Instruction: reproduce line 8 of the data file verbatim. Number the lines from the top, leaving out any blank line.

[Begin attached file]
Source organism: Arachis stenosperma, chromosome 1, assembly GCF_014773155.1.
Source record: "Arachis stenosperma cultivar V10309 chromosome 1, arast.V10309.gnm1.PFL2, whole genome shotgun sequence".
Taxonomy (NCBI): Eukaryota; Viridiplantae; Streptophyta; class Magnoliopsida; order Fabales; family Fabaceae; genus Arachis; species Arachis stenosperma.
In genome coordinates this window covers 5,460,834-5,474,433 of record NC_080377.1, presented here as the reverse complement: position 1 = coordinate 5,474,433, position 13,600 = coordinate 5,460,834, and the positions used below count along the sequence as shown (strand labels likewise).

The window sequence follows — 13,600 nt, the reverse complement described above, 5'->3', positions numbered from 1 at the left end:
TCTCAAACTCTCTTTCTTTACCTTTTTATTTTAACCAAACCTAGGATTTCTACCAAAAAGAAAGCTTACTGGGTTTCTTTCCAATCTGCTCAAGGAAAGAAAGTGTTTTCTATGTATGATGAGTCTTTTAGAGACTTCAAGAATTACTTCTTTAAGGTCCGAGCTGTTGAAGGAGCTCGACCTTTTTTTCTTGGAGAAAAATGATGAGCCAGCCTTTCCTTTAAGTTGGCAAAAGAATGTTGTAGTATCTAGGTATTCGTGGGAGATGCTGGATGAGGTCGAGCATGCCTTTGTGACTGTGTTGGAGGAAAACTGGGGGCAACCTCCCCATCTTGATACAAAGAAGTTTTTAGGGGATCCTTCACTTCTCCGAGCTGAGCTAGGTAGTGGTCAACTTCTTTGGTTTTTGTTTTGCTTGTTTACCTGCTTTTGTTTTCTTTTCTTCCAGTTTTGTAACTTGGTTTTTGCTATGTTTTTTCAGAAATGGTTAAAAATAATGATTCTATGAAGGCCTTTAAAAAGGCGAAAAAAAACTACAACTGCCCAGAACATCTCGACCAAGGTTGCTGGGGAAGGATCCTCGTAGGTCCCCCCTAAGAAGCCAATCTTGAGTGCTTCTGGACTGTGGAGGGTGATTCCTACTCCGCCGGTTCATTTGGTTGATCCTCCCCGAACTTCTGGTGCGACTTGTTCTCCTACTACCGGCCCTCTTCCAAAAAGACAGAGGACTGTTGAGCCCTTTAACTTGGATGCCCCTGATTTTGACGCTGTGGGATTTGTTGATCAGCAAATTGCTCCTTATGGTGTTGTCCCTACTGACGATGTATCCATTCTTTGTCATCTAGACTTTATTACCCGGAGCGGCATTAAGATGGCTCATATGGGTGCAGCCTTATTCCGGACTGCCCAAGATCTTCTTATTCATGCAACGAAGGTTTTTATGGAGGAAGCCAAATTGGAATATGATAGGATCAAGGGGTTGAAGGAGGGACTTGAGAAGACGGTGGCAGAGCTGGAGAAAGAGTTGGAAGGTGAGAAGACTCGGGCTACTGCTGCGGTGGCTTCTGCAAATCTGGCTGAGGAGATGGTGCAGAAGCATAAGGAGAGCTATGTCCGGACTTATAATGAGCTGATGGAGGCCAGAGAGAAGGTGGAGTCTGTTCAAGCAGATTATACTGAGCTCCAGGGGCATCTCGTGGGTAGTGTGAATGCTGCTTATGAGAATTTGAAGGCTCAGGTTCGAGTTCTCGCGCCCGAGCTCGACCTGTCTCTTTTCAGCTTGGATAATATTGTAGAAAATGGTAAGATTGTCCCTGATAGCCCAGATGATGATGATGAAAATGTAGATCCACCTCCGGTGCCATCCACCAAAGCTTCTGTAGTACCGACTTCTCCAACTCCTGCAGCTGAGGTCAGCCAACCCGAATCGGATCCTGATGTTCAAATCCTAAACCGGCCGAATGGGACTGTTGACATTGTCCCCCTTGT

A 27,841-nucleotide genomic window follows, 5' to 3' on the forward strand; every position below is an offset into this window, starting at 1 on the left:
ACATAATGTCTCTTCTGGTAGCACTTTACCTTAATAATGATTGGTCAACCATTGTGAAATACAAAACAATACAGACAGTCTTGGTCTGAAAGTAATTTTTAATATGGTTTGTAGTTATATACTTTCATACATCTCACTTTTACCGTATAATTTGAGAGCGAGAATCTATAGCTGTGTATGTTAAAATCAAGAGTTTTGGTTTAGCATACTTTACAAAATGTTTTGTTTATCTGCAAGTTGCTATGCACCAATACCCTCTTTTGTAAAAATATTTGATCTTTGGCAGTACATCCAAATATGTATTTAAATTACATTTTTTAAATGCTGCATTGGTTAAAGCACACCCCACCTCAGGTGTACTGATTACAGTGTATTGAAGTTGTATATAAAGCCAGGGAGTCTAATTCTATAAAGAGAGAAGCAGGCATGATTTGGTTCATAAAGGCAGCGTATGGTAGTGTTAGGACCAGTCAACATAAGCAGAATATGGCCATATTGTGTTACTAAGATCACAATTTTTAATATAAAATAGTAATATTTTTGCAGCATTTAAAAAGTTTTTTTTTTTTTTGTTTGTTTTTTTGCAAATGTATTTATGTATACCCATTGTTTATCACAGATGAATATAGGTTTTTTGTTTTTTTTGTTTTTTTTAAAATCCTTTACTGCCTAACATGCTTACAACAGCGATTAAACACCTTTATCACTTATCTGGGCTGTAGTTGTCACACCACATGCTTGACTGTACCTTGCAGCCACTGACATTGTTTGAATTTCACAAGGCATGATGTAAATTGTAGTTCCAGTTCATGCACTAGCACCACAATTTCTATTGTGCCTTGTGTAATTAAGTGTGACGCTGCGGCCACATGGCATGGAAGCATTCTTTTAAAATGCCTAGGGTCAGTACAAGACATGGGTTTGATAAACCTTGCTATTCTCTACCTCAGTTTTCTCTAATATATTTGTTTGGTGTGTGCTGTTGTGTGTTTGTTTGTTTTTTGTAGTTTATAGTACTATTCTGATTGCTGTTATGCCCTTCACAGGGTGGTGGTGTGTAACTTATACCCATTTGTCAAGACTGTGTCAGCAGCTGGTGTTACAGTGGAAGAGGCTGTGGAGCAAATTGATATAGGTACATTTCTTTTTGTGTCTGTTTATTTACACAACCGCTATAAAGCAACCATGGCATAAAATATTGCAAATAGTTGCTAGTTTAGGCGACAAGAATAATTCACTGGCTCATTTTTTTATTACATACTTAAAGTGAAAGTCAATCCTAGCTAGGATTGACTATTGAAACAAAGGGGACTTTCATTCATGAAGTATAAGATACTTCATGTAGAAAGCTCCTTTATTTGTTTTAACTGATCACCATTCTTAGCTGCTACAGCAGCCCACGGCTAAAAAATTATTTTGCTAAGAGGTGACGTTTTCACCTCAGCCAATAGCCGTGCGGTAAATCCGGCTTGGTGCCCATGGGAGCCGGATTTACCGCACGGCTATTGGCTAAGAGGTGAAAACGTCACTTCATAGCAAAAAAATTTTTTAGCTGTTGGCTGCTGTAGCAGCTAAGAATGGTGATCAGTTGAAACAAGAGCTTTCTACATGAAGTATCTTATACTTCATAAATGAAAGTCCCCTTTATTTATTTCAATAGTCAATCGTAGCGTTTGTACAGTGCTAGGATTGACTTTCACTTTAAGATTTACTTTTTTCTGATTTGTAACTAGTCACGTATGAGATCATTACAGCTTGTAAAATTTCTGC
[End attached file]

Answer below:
ACATAATGTCTCTTCTGGTAGCACTTTACCTTAATAATGATTGGTCAACCATTGTGAAATACAAAACAATACAGACAGTCTTGGTCTGAAAGTAATTTTTAATATGGTTTGTAGTTATATACTTTCATACATCTCACTTTTACCGTATAATTTGAGAGCGAGAATCTATAGCTGTGTATGTTAAAATCAAGAGTTTTGGTTTAGCATACTTTACAAAATGTTTTGTTTATCTGCAAGTTGCTATGCACCAATACCCTCTTTTGTAAAAATATTTGATCTTTGGCAGTACATCCAAATATGTATTTAAATTACATTTTTTAAATGCTGCATTGGTTAAAGCACACCCCACCTCAGGTGTACTGATTACAGTGTATTGAAGTTGTATATAAAGCCAGGGAGTCTAATTCTATAAAGAGAGAAGCAGGCATGATTTGGTTCATAAAGGCAGCGTATGGTAGTGTTAGGACCAGTCAACATAAGCAGAATATGGCCATATTGTGTTACTAAGATCACAATTTTTAATATAAAATAGTAATATTTTTGCAGCATTTAAAAAGTTTTTTTTTTTTTTGTTTGTTTTTTTGCAAATGTATTTATGTATACCCATTGTTTATCACAGATGAATATAGGTTTTTTGTTTTTTTTGTTTTTTTTAAAATCCTTTACTGCCTAACATGCTTACAACAGCGATTAAACACCTTTATCACTTATCTGGGCTGTAGTTGTCACACCACATGCTTGACTGTACCTTGCAGCCACTGACATTGTTTGAATTTCACAAGGCATGATGTAAATTGTAGTTCCAGTTCATGCACTAGCACCACAATTTCTATTGTGCCTTGTGTAATTAAGTGTGACGCTGCGGCCACATGGCATGGAAGCATTCTTTTAAAATGCCTAGGGTCAGTACAAGACATGGGTTTGATAAACCTTGCTATTCTCTACCTCAGTTTTCTCTAATATATTTGTTTGGTGTGTGCTGTTGTGTGTTTGTTTGTTTTTTGTAGTTTATAGTACTATTCTGATTGCTGTTATGCCCTTCACAGGGTGGTGGTGTGTAACTTATACCCATTTGTCAAGACTGTGTCAGCAGCTGGTGTTACAGTGGAAGAGGCTGTGGAGCAAATTGATATAGGTACATTTCTTTTTGTGTCTGTTTATTTACACAACCGCTATAAAGCAACCATGGCATAAAATATTGCAAATAGTTGCTAGTTTAGGCGACAAGAATAATTCACTGGCTCATTTTTTTATTACATACTTAAAGTGAAAGTCAATCCTAGCTAGGATTGACTATTGAAACAAAGGGGACTTTCATTCATGAAGTATAAGATACTTCATGTAGAAAGCTCCTTTATTTGTTTTAACTGATCACCATTCTTAGCTGCTACAGCAGCCCACGGCTAAAAAATTATTTTGCTAAGAGGTGACGTTTTCACCTCAGCCAATAGCCGTGCGGTAAATCCGGCTTGGTGCCCATGGGAGCCGGATTTACCGCACGGCTATTGGCTAAGAGGTGAAAACGTCACTTCATAGCAAAAAAATTTTTTAGCTGTTGGCTGCTGTAGCAGCTAAGAATGGTGATCAGTTGAAACAAGAGCTTTCTACATGAAGTATCTTATACTTCATAAATGAAAGTCCCCTTTATTTATTTCAATAGTCAATCGTAGCGTTTGTACAGTGCTAGGATTGACTTTCACTTTAAGATTTACTTTTTTCTGATTTGTAACTAGTCACGTATGAGATCATTACAGCTTGTAAAATTTCTGC